Economic Prospects for 2018 and Medium-term Outlook
38. Looking ahead, I am cautiously optimistic. The global economy remains on an upward trend, with a synchronised upturn in major economies. The International Monetary Fund lately forecast that the global economic growth this year should reach 3.9 per cent, the fastest since 2011. Yet, we need to remain alert to changes in the global monetary environment and geopolitical situations, as well as policy risks of major economies.
39. The performance of the US economy last year exceeded expectation, with unemployment rate falling below the levels before the financial tsunami. As the US implemented a tax reform at the end of last year, we need to continue monitoring its potential impact on the US and global economy, as well as the capital flows worldwide. The pace of monetary policy normalisation of the Federal Reserve is another major factor affecting the global economic and monetary environment this year.
40. The recovery momentum in the Eurozone becomes more entrenched as the unemployment rate continues to fall. The policy moves by the European Central Bank following its tapering of monthly asset purchases early this year and the progress of Brexit negotiations deserve attention.
41. In the Mainland, as it deepens the supply-side structural reform to promote economic upgrading and transformation, and continues to prevent and control financial risks, it is expected to maintain a medium-high rate of economic growth and remain the main engine of global economic growth this year.
42. All in all, the prevailing external environment is promising. The expected gradual pick-up in demand from major economies will lead to considerable growth in Asian exports. Hong Kong's exports of goods should be able to grow steadily. If the recovery of tourism in recent months can be sustained, Hong Kong's retail sector will also see a more vibrant performance.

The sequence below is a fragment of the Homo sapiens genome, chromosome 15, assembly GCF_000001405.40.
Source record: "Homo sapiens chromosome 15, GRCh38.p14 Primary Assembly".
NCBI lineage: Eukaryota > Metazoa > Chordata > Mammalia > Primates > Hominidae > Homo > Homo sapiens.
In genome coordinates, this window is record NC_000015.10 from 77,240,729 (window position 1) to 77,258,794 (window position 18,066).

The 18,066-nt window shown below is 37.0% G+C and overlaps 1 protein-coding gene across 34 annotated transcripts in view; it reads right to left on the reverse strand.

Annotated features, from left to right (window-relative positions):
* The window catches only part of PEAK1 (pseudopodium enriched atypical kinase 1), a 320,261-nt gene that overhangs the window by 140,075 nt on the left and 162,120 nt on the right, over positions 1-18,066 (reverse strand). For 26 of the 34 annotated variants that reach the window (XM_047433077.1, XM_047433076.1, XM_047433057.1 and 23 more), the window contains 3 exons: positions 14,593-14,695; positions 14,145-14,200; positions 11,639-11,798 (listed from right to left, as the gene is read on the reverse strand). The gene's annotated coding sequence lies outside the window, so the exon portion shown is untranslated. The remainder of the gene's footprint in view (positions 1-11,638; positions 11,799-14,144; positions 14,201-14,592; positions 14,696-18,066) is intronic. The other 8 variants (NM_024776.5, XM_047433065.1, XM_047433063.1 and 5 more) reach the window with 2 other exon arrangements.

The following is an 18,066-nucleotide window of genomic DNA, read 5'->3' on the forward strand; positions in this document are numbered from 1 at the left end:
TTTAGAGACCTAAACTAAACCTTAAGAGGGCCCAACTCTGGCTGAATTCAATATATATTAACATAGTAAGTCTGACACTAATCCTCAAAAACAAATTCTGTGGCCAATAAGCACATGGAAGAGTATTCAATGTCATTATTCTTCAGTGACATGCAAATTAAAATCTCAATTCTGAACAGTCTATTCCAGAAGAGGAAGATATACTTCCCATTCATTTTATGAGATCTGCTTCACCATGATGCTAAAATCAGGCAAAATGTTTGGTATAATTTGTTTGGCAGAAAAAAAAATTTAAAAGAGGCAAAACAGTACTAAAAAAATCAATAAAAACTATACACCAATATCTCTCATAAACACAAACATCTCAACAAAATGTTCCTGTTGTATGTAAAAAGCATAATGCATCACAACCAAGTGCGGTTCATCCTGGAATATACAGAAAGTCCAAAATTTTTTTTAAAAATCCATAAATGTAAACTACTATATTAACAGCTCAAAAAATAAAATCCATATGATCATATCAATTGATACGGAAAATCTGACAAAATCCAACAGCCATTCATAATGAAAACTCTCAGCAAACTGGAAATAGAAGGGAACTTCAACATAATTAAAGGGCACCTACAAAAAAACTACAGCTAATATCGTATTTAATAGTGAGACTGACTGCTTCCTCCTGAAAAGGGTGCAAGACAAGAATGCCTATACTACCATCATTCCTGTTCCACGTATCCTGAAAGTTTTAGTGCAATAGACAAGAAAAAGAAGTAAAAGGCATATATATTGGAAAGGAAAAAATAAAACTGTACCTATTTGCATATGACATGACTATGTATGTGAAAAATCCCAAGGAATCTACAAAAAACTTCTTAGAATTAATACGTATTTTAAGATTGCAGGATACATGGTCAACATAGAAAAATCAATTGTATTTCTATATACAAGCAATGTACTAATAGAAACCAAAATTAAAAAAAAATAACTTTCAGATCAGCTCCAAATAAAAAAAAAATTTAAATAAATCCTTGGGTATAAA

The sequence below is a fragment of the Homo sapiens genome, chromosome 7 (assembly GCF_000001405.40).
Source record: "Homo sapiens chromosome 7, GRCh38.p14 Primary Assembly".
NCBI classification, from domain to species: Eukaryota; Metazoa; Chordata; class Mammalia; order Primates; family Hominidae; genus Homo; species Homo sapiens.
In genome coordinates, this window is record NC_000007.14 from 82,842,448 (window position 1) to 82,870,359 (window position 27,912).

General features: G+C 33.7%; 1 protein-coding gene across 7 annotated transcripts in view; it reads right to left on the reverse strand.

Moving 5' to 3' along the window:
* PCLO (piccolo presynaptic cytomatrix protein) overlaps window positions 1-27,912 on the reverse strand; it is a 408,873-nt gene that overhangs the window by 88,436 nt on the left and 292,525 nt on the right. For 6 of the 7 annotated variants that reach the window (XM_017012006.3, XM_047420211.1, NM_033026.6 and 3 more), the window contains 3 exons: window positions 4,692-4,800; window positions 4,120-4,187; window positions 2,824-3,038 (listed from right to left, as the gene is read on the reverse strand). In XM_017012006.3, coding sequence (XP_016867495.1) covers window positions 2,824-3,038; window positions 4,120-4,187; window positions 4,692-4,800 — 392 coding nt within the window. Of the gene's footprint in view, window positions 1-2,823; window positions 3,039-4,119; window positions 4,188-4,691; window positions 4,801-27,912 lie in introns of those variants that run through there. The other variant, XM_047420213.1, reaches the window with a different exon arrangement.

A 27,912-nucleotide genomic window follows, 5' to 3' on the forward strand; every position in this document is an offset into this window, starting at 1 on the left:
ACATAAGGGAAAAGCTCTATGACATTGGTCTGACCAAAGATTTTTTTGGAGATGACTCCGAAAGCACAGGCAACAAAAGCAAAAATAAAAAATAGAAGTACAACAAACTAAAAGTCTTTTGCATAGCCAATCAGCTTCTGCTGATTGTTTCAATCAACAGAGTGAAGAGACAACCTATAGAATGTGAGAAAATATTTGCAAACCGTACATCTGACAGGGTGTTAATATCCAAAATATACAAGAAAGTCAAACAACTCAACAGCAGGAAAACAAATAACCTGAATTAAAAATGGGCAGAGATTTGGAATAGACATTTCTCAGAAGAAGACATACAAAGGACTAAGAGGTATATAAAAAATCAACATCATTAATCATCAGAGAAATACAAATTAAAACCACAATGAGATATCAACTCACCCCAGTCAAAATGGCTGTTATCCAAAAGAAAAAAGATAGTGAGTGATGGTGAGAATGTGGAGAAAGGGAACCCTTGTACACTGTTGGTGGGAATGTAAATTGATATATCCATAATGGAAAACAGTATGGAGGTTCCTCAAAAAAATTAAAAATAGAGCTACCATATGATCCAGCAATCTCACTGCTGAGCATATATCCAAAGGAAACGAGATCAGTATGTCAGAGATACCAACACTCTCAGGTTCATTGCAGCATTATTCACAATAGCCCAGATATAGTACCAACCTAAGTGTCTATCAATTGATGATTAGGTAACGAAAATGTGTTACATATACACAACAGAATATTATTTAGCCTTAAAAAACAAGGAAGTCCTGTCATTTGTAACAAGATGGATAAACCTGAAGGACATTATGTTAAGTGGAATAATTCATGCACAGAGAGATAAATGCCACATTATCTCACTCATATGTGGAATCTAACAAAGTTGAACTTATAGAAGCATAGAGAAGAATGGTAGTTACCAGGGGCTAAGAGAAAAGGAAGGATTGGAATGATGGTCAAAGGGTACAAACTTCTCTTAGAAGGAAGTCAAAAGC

43. Our favourable employment and income conditions will spur consumption growth in Hong Kong this year. Sanguine local economic sentiment and positive business confidence should also sustain investment growth. In the light of the global and local economic situations at this juncture, I forecast economic growth of three to four per cent for Hong Kong this year.
44. On inflation, local cost pressures will go up somewhat amid sustained economic growth. Imported inflation will also edge up alongside the global economic upturn, but such pressure is unlikely to be high. Overall, inflation will remain moderate this year. For 2018 as a whole, I forecast that the headline inflation rate will be 2.2 per cent with an underlying inflation rate at 2.5 per cent.
45. Since the start of this year, the expectation of a US interest rates adjustment has triggered substantial fluctuations in the global financial markets. I urge all investors to stay vigilant. As always, the Government is committed to ensuring an orderly and steady operation of our financial system.
46. Over the past few years, with a tight supply of residential flats, ultra-low interest rates and an influx of capital, property prices have soared beyond the affordability of ordinary citizens. However, I believe that the key factors underpinning soaring property prices over the past few years are gradually undergoing fundamental changes. First, the supply of residential flats will increase. The private sector will, on average, produce about 20 800 residential units annually in the coming five years (from 2018 to 2022), an increase of 50 per cent over the annual average in the past five years. Besides, as at end-December 2017, the projected supply from the first-hand private residential property market in the next three to four years will remain at a high level of approximately 97 000 units. We anticipate that the tight supply situation in the property market will ease. Besides, as the US interest rate normalisation process continues, the ultra-low interest rate environment of the past few years will no longer persist. The changes in these key factors will put pressure on the property market. The Government will keep a close watch over changes in the property market. Before making a home purchase decision, the public should carefully assess the risks involved, especially the impact of interest rate hikes on their ability to repay.